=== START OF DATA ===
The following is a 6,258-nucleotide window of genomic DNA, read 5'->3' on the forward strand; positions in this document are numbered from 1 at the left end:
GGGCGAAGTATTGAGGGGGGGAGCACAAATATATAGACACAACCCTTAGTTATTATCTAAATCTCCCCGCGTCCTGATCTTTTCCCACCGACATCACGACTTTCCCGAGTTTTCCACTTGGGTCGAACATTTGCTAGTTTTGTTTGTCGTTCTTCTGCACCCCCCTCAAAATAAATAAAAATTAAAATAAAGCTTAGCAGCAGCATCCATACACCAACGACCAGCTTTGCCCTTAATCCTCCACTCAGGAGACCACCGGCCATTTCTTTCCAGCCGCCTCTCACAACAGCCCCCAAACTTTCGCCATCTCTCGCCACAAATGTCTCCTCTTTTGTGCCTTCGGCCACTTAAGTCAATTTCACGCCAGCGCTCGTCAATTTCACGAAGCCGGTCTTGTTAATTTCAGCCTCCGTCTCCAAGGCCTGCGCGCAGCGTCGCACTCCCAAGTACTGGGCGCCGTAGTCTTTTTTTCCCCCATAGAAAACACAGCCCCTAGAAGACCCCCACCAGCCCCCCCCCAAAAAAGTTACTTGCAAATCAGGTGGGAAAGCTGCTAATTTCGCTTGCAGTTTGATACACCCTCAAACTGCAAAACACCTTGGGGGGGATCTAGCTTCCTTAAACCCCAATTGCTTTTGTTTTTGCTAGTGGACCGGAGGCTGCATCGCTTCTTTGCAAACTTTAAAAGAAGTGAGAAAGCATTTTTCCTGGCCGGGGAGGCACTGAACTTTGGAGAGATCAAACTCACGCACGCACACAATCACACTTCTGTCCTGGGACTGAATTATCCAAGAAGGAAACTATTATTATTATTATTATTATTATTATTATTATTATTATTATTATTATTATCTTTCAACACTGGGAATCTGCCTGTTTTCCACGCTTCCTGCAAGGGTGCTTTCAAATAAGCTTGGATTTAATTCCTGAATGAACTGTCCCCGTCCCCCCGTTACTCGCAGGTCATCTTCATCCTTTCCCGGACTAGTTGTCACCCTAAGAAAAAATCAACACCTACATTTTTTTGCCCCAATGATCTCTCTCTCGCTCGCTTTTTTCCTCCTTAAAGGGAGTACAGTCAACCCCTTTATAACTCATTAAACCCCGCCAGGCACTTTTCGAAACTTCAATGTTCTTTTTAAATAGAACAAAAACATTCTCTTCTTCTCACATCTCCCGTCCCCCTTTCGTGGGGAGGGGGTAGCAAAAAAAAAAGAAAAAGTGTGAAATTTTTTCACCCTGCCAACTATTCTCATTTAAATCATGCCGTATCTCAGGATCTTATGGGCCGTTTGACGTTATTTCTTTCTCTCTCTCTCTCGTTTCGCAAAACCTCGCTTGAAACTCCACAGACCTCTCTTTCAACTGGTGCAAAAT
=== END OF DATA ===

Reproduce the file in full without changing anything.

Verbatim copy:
The following is a 6,258-nucleotide window of genomic DNA, read 5'->3' on the forward strand; positions in this document are numbered from 1 at the left end:
GGGCGAAGTATTGAGGGGGGGAGCACAAATATATAGACACAACCCTTAGTTATTATCTAAATCTCCCCGCGTCCTGATCTTTTCCCACCGACATCACGACTTTCCCGAGTTTTCCACTTGGGTCGAACATTTGCTAGTTTTGTTTGTCGTTCTTCTGCACCCCCCTCAAAATAAATAAAAATTAAAATAAAGCTTAGCAGCAGCATCCATACACCAACGACCAGCTTTGCCCTTAATCCTCCACTCAGGAGACCACCGGCCATTTCTTTCCAGCCGCCTCTCACAACAGCCCCCAAACTTTCGCCATCTCTCGCCACAAATGTCTCCTCTTTTGTGCCTTCGGCCACTTAAGTCAATTTCACGCCAGCGCTCGTCAATTTCACGAAGCCGGTCTTGTTAATTTCAGCCTCCGTCTCCAAGGCCTGCGCGCAGCGTCGCACTCCCAAGTACTGGGCGCCGTAGTCTTTTTTTCCCCCATAGAAAACACAGCCCCTAGAAGACCCCCACCAGCCCCCCCCCAAAAAAGTTACTTGCAAATCAGGTGGGAAAGCTGCTAATTTCGCTTGCAGTTTGATACACCCTCAAACTGCAAAACACCTTGGGGGGGATCTAGCTTCCTTAAACCCCAATTGCTTTTGTTTTTGCTAGTGGACCGGAGGCTGCATCGCTTCTTTGCAAACTTTAAAAGAAGTGAGAAAGCATTTTTCCTGGCCGGGGAGGCACTGAACTTTGGAGAGATCAAACTCACGCACGCACACAATCACACTTCTGTCCTGGGACTGAATTATCCAAGAAGGAAACTATTATTATTATTATTATTATTATTATTATTATTATTATTATTATTATTATCTTTCAACACTGGGAATCTGCCTGTTTTCCACGCTTCCTGCAAGGGTGCTTTCAAATAAGCTTGGATTTAATTCCTGAATGAACTGTCCCCGTCCCCCCGTTACTCGCAGGTCATCTTCATCCTTTCCCGGACTAGTTGTCACCCTAAGAAAAAATCAACACCTACATTTTTTTGCCCCAATGATCTCTCTCTCGCTCGCTTTTTTCCTCCTTAAAGGGAGTACAGTCAACCCCTTTATAACTCATTAAACCCCGCCAGGCACTTTTCGAAACTTCAATGTTCTTTTTAAATAGAACAAAAACATTCTCTTCTTCTCACATCTCCCGTCCCCCTTTCGTGGGGAGGGGGTAGCAAAAAAAAAAGAAAAAGTGTGAAATTTTTTCACCCTGCCAACTATTCTCATTTAAATCATGCCGTATCTCAGGATCTTATGGGCCGTTTGACGTTATTTCTTTCTCTCTCTCTCTCGTTTCGCAAAACCTCGCTTGAAACTCCACAGACCTCTCTTTCAACTGGTGCAAAAT